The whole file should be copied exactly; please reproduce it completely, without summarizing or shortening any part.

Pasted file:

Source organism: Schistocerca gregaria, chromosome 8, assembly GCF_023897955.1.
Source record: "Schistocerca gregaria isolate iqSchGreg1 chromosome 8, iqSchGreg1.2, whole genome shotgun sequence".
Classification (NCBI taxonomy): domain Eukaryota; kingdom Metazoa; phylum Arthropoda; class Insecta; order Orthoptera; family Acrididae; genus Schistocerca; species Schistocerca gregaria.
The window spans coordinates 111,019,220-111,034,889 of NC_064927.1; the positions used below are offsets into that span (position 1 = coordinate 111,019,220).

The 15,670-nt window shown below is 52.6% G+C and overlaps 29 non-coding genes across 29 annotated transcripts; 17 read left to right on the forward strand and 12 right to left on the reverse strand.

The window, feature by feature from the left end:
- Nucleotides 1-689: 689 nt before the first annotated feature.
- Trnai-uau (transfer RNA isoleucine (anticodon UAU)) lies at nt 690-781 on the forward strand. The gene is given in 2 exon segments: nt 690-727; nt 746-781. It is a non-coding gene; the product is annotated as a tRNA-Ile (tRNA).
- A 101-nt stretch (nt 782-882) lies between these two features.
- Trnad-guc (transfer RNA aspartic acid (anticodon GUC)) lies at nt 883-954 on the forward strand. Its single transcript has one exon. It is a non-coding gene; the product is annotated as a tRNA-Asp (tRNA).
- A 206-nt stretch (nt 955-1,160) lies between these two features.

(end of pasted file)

Source organism: Schistocerca gregaria, chromosome 8, assembly GCF_023897955.1.
Source record: "Schistocerca gregaria isolate iqSchGreg1 chromosome 8, iqSchGreg1.2, whole genome shotgun sequence".
Classification (NCBI taxonomy): domain Eukaryota; kingdom Metazoa; phylum Arthropoda; class Insecta; order Orthoptera; family Acrididae; genus Schistocerca; species Schistocerca gregaria.
The window spans coordinates 111,019,220-111,034,889 of NC_064927.1; the positions used below are offsets into that span (position 1 = coordinate 111,019,220).

The 15,670-nt window shown below is 52.6% G+C and overlaps 29 non-coding genes across 29 annotated transcripts; 17 read left to right on the forward strand and 12 right to left on the reverse strand.

The window, feature by feature from the left end:
- Nucleotides 1-689: 689 nt before the first annotated feature.
- Trnai-uau (transfer RNA isoleucine (anticodon UAU)) lies at nt 690-781 on the forward strand. The gene is given in 2 exon segments: nt 690-727; nt 746-781. It is a non-coding gene; the product is annotated as a tRNA-Ile (tRNA).
- A 101-nt stretch (nt 782-882) lies between these two features.
- Trnad-guc (transfer RNA aspartic acid (anticodon GUC)) lies at nt 883-954 on the forward strand. Its single transcript has one exon. It is a non-coding gene; the product is annotated as a tRNA-Asp (tRNA).
- A 206-nt stretch (nt 955-1,160) lies between these two features.